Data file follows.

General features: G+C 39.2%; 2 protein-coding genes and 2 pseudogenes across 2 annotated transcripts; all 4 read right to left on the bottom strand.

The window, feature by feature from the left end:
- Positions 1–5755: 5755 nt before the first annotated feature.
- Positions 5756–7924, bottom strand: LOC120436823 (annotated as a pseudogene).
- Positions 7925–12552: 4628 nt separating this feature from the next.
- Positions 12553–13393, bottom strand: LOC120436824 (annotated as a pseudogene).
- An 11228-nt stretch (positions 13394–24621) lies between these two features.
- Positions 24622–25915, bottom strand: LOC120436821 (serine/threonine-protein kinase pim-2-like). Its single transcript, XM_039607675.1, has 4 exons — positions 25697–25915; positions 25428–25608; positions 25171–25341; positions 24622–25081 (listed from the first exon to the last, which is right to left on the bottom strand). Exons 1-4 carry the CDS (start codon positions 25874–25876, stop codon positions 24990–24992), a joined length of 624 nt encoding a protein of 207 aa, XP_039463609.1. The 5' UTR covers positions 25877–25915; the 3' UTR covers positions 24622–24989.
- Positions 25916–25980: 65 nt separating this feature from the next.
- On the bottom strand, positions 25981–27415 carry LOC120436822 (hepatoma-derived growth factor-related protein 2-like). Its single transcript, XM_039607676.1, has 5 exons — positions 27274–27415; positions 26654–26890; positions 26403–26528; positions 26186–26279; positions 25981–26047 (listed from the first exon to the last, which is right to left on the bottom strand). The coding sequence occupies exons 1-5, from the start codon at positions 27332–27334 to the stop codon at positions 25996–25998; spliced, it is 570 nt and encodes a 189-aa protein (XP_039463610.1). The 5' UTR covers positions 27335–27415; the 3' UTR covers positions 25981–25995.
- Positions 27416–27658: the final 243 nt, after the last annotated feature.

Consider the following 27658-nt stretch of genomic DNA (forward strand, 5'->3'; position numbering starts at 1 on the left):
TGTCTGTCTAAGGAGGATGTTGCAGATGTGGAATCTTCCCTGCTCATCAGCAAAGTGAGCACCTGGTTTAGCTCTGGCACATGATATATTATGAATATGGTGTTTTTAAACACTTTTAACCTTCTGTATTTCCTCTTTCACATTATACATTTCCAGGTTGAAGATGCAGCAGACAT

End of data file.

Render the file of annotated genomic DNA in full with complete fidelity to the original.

General features: G+C 39.2%; 2 protein-coding genes and 2 pseudogenes across 2 annotated transcripts; all 4 read right to left on the bottom strand.

The window, feature by feature from the left end:
- Positions 1–5755: 5755 nt before the first annotated feature.
- Positions 5756–7924, bottom strand: LOC120436823 (annotated as a pseudogene).
- Positions 7925–12552: 4628 nt separating this feature from the next.
- Positions 12553–13393, bottom strand: LOC120436824 (annotated as a pseudogene).
- An 11228-nt stretch (positions 13394–24621) lies between these two features.
- Positions 24622–25915, bottom strand: LOC120436821 (serine/threonine-protein kinase pim-2-like). Its single transcript, XM_039607675.1, has 4 exons — positions 25697–25915; positions 25428–25608; positions 25171–25341; positions 24622–25081 (listed from the first exon to the last, which is right to left on the bottom strand). Exons 1-4 carry the CDS (start codon positions 25874–25876, stop codon positions 24990–24992), a joined length of 624 nt encoding a protein of 207 aa, XP_039463609.1. The 5' UTR covers positions 25877–25915; the 3' UTR covers positions 24622–24989.
- Positions 25916–25980: 65 nt separating this feature from the next.
- On the bottom strand, positions 25981–27415 carry LOC120436822 (hepatoma-derived growth factor-related protein 2-like). Its single transcript, XM_039607676.1, has 5 exons — positions 27274–27415; positions 26654–26890; positions 26403–26528; positions 26186–26279; positions 25981–26047 (listed from the first exon to the last, which is right to left on the bottom strand). The coding sequence occupies exons 1-5, from the start codon at positions 27332–27334 to the stop codon at positions 25996–25998; spliced, it is 570 nt and encodes a 189-aa protein (XP_039463610.1). The 5' UTR covers positions 27335–27415; the 3' UTR covers positions 25981–25995.
- Positions 27416–27658: the final 243 nt, after the last annotated feature.

Consider the following 27658-nt stretch of genomic DNA (forward strand, 5'->3'; position numbering starts at 1 on the left):
TGTCTGTCTAAGGAGGATGTTGCAGATGTGGAATCTTCCCTGCTCATCAGCAAAGTGAGCACCTGGTTTAGCTCTGGCACATGATATATTATGAATATGGTGTTTTTAAACACTTTTAACCTTCTGTATTTCCTCTTTCACATTATACATTTCCAGGTTGAAGATGCAGCAGACAT